Binzer received the title Bishop Emeritus and remains a working priest within the diocese.
In 2022, he was reassigned as part of the diocese reorganization plan to be the pastor of one of its largest parishes, Good Shepherd Church in Montgomery.
The Drew case clearly shows the Archdiocese is still trying to cover up sexual abuse allegations against clergy, says one of the speakers at Wednesday’s news conference.
Rebecca Surendorff is the co-chairwoman of Ohioans for Child Protection.
She attended class at St. Jude’s with Drew’s rape victim and says she saw Drew pulling that boy and other male students out of class all those years ago.
Three decades later, her family attended St.Ignatius and her children were enrolled in the parish school when the rape allegations arose against Drew, their pastor.
She and the other activists continue to urge anyone with information about or suspicions of clergy sex crimes to “keep coming forward to police and prosecutors, not to church figures.”
They also want church officials statewide to be required to name all employees including clergy who are accused of sexual assault against children - not just the ones whose complaints are substantiated and investigated.
They also want the attorney general to order such files at the dioceses to be publicly released.
In Ohio, that decision is up to each individual county prosecutor, the attorney general’s office told FOX19 NOW when we checked previously.
The facts of Drew’s case are documented in Hamilton County records and/or the dozens of police records released by Cincinnati and Green Township police to the public, including FOX19 NOW, earlier this year:
Late 1980s: A former grade school student at St. Jude in Bridgetown, where Drew was a music teacher, told prosecutors in 2019 that Drew rubbed his shoulders and placed his hands under his shirt on more than one occasion in the late 1980s. Another former student said he witnessed Drew touching the child. He said boys “never wanted to get caught alone with Drew” because he was “a creep.”
1988 or 1989: A former Elder High School student said Drew took some Elder boys on a trip to Chicago, where Drew allowed them to drink alcohol and order soft-core pornography on the TV in their hotel room. Prior to that, the former student said, Drew had touched boys in ways that were “unwanted and very upsetting.” Drew was a music teacher at Elder at the time.
Late 1980s and early 1990s: A priest said he witnessed Drew inappropriately touching young boys at St. Jude. He also said he received complaints from parishioners and church employees about Drew’s behavior around children. On one occasion, the priest said, he saw Drew get into a station wagon with four or five boys. When the priest asked what was going on, Drew said they were going on vacation together.
Around 1990: Paul Neyer, who was then a student at St. Jude, told his father, Dan, that Drew asked him if he was “sexually active.” Dan Neyer said he called Drew and the principal to complain, but he said he does not believe the school took any action. Church officials said they have no record of his complaint. Decades later, in 2019, police arrested Drew for raping Neyer who said he didn’t tell his parents about being abused at St. Jude until after calling police. Neyer came out publicly last year about his experiences with an exclusive sit-down interview with FOX19 NOW before addressing a senate committee considering a state law change to expand the statute of limitation so victims like him would have more time to sue their abusers.
1990: A former Elder student said Drew invited him to his home. The boy, then 14 or 15 years old, said he accepted because he believed other students would be there, but he soon realized he was alone with Drew, who asked him to sit on the couch with him in his basement. Feeling uncomfortable, the student said he called his grandfather to pick him up when Drew left the room.
1992 to 1993: Another priest said he observed Drew touching young boys in an inappropriate manner at St. Jude, putting his hands on boys’ shoulders and rubbing them. He said he approached Drew about “crossing boundaries,” but Drew rebuffed him.
Early 2000s: A man who attended St. Anthony in Madisonville said Drew befriended him when he was a teenager and invited him to tour the seminary with him. At the time, Drew was studying to become a priest and was interning at St. Anthony. While at the seminary, Drew brought the teenager to his private room. He said someone noticed them and refused to leave Drew’s doorway until Drew and the boy left. On other occasions, he said, Drew spoke to him inappropriately, offered him a massage and touched his shoulders and back in ways that were “upsetting and alarming.” An employee at St. Anthony also told prosecutors he saw Drew with the boy at the church and seminary.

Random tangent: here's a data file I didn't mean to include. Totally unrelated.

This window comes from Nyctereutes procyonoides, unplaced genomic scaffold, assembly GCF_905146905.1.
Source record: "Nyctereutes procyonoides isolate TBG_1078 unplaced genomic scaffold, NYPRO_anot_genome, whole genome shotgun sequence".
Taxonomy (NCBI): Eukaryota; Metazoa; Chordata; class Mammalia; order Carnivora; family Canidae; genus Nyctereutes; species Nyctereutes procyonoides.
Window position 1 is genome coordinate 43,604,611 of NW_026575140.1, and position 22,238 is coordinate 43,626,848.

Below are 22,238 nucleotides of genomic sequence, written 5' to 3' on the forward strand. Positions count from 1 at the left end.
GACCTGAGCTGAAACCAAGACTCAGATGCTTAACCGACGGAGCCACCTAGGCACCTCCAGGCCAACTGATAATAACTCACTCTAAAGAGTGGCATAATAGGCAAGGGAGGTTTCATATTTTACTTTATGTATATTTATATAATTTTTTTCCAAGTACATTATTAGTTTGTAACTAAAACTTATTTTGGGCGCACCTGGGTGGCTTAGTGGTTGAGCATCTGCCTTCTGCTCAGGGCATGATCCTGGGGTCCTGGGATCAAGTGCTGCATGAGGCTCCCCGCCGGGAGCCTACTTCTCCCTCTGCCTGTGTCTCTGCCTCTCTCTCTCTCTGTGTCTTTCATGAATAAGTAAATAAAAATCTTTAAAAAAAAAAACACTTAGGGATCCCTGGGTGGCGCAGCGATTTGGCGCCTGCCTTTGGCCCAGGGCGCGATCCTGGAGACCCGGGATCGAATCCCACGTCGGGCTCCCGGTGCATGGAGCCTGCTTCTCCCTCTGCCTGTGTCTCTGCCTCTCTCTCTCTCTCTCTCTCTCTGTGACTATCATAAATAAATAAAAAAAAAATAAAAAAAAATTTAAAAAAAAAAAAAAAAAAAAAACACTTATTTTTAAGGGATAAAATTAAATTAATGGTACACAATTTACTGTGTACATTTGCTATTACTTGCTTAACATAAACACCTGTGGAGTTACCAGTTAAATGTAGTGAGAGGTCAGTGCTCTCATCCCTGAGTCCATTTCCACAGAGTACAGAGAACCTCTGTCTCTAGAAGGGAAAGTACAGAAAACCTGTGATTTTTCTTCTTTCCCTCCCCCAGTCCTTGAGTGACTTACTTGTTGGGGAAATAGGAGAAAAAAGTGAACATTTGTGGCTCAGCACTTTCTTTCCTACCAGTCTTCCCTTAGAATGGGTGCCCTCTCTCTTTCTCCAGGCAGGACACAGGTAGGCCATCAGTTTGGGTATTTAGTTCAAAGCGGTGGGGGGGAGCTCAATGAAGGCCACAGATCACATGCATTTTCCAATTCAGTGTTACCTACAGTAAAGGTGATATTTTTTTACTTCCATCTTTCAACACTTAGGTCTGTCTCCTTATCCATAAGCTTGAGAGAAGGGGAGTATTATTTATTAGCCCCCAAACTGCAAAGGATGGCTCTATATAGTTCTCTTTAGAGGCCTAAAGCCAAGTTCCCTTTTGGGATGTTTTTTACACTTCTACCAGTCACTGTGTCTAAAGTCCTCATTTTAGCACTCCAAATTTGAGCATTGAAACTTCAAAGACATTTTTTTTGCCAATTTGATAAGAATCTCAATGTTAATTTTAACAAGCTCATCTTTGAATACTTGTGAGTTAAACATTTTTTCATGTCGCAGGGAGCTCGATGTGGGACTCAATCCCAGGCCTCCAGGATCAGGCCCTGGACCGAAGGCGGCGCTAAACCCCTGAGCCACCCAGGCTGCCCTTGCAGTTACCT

2005 to 2006: After his ordination as a priest in 2004, Drew became pastor at St. Rita in Dayton. A former student at the school said 40 to 50 boys signed their names to a typed letter asking school officials to tell Drew to stop touching them. The former student said school officials ignored their complaints and made them apologize to Drew for “being ridiculous.”
2011: A former altar boy said Drew gave him unsolicited hugs on multiple occasions. On one such occasion, he said, Drew told the boy he had nice legs and should wear long pants because his legs were distracting.
2013 to 2015: Parishioners at St. Maximilian of Kolbe in Liberty Township complained on at least two occasions about Drew touching boys’ shoulders or legs. Church officials referred the complaints to Butler County prosecutors. The alleged behavior involved a pattern with young boys of uninvited hugs, shoulder massages, patting of the leg above the knee and comments. Prosecutors determined in 2018 no crimes were committed but recommended the archdiocese more closely monitor Drew. The Montgomery County Prosecutor’s Office also had a similar case with the same outcome.
Summer/Fall 2018: Drew left St. Maximilian to become pastor at St. Ignatius of Loyola in Green Township. The archdiocese did not tell St. Ignatius parishioners or staff about the complaints at St. Maximilian, which upset parents at both churches when the rape allegations against him regarding Neyer became public in the summer of 2019. Butler County Prosecutor Mike Gmoeser told FOX19 NOW in 2019 he personally contacted “the chancellor” at the Archdiocese of Cincinnati in 2018 to warn them about Drew. Gmoser said he felt Drew was “sexually grooming” boys for future sexual abuse and he was upset to learn his verbal warning to the archdiocese was clearly not heeded because they granted his request to be moved to a parish on Hamilton County’s west side with the largest school in the archdiocese. An archdiocese spokeswoman identified the chancellor who spoke with Gmoser to FOX19 NOW in October 2019 as Father Steve Angi.
October 2018: The archdiocese received a letter from a St. Ignatius parishioner relating a family member’s experience with Drew years earlier when he was a student at Elder. The former student said Drew touched his leg and made him uncomfortable. The archdiocese forwarded the complaint to prosecutors, who again determined no crimes were committed.